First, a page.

No intellectually honest person accepts an astounding new view of the universe without proof, since that is the basic foundation of all scientific disciplines. However, recently politics, culture and even personality have dispensed with the need for real, unbiased evidence on too many occasions, eroding the sciences such that public confidence in their findings has ebbed dramatically.
The existence of "dark matter," for example, is an excellent case in point. It neither gives off or reflects light and is imperceptible. This purported substance is said to make up a vast bulk of the cosmos but can't be seen, smelled, heard, tasted or felt in any way — other than possessing weight and therefore conveniently used to remedy out of kilter equations having to do with rotational velocities of galaxies.
Science should abhor such conjectures created out of thin air and impossible to verify experimentally while nonetheless posing as truisms; they fly in the face of classical scientific methodology. Yet, concerning fashionable speculations that appeal to academia and the media, if some novel idea pleases politically or socially, great effort is made to dismiss with the decades or more of investigation that traditionally has been the crucible through which every hypothesis must pass and persevere before being granted the status of theory or law.
In that manner dark matter went from a premise to an undisputed fact in the relative blink of an eye. It's listed as such currently in every encyclopedia, including the oldest in existence, the Encyclopedia Britannica, notwithstanding that Vera Rubin, the great astronomer who is the supposed discoverer of dark matter, declared that she had accomplished no such thing.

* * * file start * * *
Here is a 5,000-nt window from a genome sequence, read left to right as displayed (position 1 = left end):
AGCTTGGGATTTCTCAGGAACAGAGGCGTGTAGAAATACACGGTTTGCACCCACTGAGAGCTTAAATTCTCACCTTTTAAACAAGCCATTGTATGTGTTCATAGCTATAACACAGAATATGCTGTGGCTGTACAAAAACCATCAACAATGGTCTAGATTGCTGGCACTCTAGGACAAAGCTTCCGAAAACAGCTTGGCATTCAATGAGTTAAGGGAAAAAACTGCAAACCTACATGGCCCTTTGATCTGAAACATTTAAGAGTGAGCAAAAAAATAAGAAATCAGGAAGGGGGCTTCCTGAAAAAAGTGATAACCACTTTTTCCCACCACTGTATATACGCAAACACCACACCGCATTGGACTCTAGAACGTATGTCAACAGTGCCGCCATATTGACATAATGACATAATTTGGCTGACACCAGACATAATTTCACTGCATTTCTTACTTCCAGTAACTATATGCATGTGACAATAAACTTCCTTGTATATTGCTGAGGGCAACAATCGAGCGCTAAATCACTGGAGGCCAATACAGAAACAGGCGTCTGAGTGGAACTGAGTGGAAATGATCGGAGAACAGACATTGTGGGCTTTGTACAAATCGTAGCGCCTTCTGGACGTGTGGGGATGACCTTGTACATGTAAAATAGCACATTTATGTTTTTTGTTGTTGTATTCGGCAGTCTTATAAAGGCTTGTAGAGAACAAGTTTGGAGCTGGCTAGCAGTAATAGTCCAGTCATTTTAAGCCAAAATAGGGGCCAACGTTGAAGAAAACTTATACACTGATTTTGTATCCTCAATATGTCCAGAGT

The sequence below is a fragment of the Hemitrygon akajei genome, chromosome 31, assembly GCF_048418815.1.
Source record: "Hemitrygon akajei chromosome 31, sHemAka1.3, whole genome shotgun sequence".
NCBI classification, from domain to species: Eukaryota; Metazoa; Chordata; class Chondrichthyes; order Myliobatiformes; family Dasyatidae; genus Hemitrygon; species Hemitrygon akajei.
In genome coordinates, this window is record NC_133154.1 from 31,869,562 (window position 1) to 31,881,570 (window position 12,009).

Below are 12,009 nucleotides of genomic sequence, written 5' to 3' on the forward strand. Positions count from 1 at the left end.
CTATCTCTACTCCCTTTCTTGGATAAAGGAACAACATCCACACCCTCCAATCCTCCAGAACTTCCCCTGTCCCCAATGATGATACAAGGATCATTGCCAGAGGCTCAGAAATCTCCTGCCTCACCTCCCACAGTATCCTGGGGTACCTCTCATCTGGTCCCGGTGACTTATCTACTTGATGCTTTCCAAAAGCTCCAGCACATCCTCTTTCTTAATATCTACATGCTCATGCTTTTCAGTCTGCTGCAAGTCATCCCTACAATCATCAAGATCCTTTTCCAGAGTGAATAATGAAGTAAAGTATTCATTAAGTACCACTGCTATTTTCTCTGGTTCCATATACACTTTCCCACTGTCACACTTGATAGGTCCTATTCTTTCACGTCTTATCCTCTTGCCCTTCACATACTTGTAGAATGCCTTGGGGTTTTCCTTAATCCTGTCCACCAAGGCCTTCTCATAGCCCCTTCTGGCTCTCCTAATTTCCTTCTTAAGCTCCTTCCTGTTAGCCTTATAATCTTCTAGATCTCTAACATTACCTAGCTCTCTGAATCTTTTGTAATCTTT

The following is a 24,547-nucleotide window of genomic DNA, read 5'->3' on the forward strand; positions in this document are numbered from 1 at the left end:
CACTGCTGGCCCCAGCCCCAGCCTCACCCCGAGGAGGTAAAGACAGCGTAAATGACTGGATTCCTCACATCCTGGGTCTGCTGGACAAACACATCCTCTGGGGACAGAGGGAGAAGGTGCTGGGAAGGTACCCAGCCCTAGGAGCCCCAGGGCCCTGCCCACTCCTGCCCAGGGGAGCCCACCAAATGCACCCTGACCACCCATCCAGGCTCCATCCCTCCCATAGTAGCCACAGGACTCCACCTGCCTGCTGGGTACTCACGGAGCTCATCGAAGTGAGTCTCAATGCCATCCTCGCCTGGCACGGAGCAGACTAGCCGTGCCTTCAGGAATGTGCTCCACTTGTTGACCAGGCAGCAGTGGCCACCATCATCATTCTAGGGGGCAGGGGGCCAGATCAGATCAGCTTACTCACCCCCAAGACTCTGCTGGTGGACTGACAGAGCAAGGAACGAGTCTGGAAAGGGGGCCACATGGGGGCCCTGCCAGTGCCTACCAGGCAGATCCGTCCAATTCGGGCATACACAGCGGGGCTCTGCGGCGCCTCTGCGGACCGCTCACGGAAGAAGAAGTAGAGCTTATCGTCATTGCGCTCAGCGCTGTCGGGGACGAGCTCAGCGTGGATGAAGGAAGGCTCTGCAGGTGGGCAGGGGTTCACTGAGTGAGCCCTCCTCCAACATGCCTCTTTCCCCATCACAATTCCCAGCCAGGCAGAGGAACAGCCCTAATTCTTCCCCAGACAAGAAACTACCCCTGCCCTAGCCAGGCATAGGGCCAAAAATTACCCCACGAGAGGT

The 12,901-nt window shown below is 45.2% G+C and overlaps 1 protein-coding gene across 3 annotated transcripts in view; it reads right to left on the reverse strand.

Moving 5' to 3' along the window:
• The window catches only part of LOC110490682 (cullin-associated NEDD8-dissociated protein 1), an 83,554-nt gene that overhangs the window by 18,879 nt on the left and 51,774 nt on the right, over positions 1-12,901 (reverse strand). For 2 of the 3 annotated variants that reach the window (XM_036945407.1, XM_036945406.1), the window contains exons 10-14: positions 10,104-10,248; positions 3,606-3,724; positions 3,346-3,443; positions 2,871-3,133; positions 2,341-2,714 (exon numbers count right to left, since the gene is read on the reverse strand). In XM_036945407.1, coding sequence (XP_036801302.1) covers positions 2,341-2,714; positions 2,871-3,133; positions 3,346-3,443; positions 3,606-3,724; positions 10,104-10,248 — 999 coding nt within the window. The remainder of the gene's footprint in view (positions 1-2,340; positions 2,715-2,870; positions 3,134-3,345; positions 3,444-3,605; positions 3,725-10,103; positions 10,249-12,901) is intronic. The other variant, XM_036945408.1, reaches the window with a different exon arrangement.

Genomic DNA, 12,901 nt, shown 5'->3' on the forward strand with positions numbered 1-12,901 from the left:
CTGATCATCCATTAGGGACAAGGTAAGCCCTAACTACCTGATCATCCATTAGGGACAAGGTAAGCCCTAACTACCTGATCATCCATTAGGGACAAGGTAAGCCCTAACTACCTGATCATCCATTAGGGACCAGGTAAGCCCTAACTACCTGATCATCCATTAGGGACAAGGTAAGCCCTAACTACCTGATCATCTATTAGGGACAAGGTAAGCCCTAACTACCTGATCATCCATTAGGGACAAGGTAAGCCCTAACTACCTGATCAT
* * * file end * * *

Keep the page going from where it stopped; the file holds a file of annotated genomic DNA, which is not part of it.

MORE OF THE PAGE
Dr. Rubin is the researcher who found that the Andromeda galaxy is spinning too quickly; the galaxy itself doesn't have the mass, and therefore the gravity, to hold on to its peripheral stellar systems which should be flying off into space due to their velocity. This problem in celestial mechanics is indeed real, but as to what the answer should be it was not Vera Rubin who decided to toss the scientific method to the side and grasp at the simple yet bizarre option of inventing dark matter out of whole cloth.
The respected astronomer's view was sober, reserved, circumspect and wise: "If I had my pick, I'd like to learn that Newton's laws must be modified in order to correctly describe gravitational interactions at large distance. That's more appealing than a universe filled with a new kind of particle."
Vera Rubin passed away on Christmas Day, 2016, with the world's press ignoring the Gold Medal winner of the Royal Astronomical Society's own words on the matter, and printing instead their version of her seminal work in thousands of obituaries across the globe. Only Newsmax (6-12-2017), and precious few other news fonts, gave the deceased astronomer the dignity of allowing her to speak for herself.
Dr. Rubin is now though in the process of being heard properly. Her words echo in a stunning scientific paper published in 2020 in the esteemed Astrophysical Journal. An international team of astronomers are contending they've discovered indications that an "external field effect" has been found.
Their modified Newtonian dynamics (MOND) is precisely what Dr. Rubin suggested might account for the discrepancy between mass and rotational velocities in galaxies so incomprehensibly distant. In effect, MOND challenges dark matter by theorizing that our understanding of gravity isn't perfect and that the meticulous mathematical rules for measuring it everywhere and absolutely precisely might require slight alterations.
If they're correct that could mean that dark matter may be a fabrication, a colossal scientific blunder to join the epicycles of geocentrism, the ether that was said to permeate space, and the bodily humors that only bleedings could keep in balance. And if they're right science also owes an apology to all of us in general for precipitously abandoning the scientific method and to Vera Rubin in particular for standing by it.
David Nabhan is a science writer, the author of "Earthquake Prediction: Dawn of the New Seismology" (2017) and three previous books on earthquakes. Nabhan is also a science fiction writer ("Pilots of Borealis," 2015) and the author of many scores of newspaper and magazine op-eds. Nabhan has been featured on television and talk radio all over the world. His website is www.earthquakepredictors.com. Read David Nabhan's Reports — More Here.
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